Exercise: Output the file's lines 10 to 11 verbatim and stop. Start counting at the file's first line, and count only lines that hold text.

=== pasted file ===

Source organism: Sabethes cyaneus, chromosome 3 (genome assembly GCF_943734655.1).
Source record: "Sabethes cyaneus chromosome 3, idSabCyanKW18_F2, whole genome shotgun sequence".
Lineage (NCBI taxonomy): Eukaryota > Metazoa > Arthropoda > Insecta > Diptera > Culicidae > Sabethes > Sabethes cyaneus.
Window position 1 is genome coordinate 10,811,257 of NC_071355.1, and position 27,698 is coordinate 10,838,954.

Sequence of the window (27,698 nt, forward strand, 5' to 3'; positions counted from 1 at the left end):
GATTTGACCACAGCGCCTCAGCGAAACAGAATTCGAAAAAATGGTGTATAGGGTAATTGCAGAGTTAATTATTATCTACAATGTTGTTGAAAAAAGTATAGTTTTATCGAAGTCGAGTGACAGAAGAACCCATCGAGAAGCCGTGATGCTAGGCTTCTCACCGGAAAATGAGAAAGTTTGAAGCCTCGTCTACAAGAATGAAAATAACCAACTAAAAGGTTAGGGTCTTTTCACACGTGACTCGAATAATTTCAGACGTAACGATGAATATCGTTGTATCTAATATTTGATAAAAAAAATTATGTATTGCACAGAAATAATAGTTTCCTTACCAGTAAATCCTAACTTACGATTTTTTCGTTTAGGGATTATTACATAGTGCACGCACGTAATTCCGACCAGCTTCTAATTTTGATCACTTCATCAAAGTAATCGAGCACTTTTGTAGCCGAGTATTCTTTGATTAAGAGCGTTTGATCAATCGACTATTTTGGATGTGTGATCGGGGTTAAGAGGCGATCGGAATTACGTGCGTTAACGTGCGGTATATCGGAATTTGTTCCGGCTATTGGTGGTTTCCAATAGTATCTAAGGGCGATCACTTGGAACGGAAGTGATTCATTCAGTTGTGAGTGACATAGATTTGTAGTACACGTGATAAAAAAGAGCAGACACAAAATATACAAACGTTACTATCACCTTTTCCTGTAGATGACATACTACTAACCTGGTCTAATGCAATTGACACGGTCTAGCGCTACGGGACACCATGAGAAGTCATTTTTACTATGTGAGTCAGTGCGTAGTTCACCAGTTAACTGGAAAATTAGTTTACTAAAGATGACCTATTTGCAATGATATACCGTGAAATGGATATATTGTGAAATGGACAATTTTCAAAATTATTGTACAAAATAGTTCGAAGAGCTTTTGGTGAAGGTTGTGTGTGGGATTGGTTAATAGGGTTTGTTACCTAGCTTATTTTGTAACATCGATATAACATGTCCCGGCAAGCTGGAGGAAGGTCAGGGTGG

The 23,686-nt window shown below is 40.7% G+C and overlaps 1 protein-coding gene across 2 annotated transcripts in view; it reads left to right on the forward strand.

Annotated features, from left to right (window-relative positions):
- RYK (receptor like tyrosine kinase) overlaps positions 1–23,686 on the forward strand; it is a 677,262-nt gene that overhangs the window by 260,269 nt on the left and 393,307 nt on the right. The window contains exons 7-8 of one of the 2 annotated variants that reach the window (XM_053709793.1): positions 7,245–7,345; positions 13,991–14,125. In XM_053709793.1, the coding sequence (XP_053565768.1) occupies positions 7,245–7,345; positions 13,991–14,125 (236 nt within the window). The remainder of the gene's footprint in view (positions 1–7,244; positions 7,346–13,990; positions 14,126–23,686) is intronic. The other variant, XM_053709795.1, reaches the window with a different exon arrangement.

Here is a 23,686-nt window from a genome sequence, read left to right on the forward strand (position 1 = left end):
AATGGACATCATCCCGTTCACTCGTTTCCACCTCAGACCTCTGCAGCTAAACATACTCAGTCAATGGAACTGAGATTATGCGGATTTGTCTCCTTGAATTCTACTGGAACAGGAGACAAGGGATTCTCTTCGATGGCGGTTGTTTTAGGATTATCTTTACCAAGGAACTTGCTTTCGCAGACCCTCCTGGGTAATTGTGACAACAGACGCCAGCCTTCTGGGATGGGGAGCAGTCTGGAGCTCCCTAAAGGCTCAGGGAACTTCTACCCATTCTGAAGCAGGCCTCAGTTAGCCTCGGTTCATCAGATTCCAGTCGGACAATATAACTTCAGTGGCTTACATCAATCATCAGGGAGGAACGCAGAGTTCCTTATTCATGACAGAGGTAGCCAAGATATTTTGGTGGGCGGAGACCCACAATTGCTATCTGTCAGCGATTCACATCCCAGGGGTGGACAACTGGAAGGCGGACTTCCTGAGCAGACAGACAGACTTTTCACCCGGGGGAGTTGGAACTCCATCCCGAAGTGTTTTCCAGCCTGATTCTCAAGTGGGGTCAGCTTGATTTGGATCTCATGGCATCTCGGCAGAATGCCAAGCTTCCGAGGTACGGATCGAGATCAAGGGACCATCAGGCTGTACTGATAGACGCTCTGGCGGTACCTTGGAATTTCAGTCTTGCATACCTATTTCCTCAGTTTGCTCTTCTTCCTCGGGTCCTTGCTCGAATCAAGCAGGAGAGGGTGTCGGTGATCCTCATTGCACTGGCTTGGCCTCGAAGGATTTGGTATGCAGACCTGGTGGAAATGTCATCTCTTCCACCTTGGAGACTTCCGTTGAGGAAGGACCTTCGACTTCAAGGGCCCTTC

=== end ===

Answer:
Here is a 23,686-nt window from a genome sequence, read left to right on the forward strand (position 1 = left end):
AATGGACATCATCCCGTTCACTCGTTTCCACCTCAGACCTCTGCAGCTAAACATACTCAGTCAATGGAACTGAGATTATGCGGATTTGTCTCCTTGAATTCTACTGGAACAGGAGACAAGGGATTCTCTTCGATGGCGGTTGTTTTAGGATTATCTTTACCAAGGAACTTGCTTTCGCAGACCCTCCTGGGTAATTGTGACAACAGACGCCAGCCTTCTGGGATGGGGAGCAGTCTGGAGCTCCCTAAAGGCTCAGGGAACTTCTACCCATTCTGAAGCAGGCCTCAGTTAGCCTCGGTTCATCAGATTCCAGTCGGACAATATAACTTCAGTGGCTTACATCAATCATCAGGGAGGAACGCAGAGTTCCTTATTCATGACAGAGGTAGCCAAGATATTTTGGTGGGCGGAGACCCACAATTGCTATCTGTCAGCGATTCACATCCCAGGGGTGGACAACTGGAAGGCGGACTTCCTGAGCAGACAGACAGACTTTTCACCCGGGGGAGTTGGAACTCCATCCCGAAGTGTTTTCCAGCCTGATTCTCAAGTGGGGTCAGCTTGATTTGGATCTCATGGCATCTCGGCAGAATGCCAAGCTTCCGAGGTACGGATCGAGATCAAGGGACCATCAGGCTGTACTGATAGACGCTCTGGCGGTACCTTGGAATTTCAGTCTTGCATACCTATTTCCTCAGTTTGCTCTTCTTCCTCGGGTCCTTGCTCGAATCAAGCAGGAGAGGGTGTCGGTGATCCTCATTGCACTGGCTTGGCCTCGAAGGATTTGGTATGCAGACCTGGTGGAAATGTCATCTCTTCCACCTTGGAGACTTCCGTTGAGGAAGGACCTTCGACTTCAAGGGCCCTTC